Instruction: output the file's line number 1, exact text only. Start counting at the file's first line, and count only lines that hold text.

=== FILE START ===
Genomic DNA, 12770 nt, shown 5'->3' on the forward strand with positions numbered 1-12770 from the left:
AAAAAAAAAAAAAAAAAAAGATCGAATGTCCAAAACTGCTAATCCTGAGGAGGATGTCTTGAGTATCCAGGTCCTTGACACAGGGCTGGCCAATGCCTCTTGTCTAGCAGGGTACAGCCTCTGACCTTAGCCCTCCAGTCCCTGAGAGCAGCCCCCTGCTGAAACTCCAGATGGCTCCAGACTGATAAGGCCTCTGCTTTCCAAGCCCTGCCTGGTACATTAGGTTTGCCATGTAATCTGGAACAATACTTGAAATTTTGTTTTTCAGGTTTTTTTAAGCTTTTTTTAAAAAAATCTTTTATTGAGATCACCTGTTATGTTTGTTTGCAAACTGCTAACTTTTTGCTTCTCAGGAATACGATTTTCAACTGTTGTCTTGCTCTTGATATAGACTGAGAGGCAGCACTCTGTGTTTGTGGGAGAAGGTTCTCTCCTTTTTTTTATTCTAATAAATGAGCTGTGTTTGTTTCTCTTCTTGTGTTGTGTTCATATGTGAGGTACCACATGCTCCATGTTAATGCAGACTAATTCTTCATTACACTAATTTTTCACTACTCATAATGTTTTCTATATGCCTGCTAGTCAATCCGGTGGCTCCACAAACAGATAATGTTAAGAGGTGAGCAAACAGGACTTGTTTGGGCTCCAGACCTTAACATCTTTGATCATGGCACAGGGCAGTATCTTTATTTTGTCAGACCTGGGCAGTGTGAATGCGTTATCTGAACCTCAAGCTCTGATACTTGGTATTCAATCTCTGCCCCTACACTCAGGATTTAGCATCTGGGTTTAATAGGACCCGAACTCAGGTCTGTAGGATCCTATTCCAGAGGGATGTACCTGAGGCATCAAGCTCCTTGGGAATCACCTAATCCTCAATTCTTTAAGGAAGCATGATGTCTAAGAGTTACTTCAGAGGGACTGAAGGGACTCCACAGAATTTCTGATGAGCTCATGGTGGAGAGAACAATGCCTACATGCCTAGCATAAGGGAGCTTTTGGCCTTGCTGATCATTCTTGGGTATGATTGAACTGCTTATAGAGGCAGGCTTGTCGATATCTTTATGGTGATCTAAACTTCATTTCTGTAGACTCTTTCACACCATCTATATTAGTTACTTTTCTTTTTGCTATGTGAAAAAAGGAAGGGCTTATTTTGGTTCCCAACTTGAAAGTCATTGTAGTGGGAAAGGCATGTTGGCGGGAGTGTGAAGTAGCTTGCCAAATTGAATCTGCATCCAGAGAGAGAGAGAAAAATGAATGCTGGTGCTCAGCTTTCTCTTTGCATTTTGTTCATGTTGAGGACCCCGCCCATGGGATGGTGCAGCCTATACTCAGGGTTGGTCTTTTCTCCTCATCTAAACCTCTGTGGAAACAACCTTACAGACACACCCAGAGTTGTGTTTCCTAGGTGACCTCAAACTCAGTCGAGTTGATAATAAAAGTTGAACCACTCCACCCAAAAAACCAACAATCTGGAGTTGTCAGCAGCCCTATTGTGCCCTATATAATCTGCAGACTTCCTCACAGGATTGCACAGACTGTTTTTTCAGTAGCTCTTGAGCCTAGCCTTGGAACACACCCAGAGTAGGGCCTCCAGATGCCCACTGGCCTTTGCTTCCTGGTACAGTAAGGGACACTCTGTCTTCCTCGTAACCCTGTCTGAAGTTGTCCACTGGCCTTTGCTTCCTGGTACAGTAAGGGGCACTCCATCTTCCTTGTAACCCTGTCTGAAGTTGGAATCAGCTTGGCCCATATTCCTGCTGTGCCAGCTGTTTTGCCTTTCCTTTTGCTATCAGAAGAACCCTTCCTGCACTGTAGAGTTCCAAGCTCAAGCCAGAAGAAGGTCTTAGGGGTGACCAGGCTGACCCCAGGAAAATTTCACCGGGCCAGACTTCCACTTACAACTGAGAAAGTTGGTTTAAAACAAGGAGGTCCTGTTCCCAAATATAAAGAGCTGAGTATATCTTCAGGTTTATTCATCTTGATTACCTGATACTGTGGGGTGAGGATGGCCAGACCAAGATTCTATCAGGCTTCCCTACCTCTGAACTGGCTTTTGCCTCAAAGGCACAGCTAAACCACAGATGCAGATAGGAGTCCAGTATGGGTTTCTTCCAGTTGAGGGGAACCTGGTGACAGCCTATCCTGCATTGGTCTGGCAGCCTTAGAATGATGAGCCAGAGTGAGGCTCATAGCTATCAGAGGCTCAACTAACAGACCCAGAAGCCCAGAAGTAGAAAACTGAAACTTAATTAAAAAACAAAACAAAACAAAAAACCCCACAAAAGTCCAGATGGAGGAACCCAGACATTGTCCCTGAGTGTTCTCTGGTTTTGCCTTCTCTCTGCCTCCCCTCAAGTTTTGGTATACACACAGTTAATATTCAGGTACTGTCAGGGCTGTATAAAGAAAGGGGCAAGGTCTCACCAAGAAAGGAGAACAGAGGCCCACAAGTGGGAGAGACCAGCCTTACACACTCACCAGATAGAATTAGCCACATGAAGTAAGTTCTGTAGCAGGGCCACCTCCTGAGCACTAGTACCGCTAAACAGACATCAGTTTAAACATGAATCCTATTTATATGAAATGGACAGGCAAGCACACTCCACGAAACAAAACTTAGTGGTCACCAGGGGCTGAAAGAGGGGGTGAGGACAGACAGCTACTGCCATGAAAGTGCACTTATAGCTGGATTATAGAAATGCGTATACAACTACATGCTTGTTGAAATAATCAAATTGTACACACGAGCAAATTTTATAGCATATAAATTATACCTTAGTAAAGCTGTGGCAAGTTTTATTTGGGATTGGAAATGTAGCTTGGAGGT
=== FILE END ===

Genomic DNA, 12770 nt, shown 5'->3' on the forward strand with positions numbered 1-12770 from the left: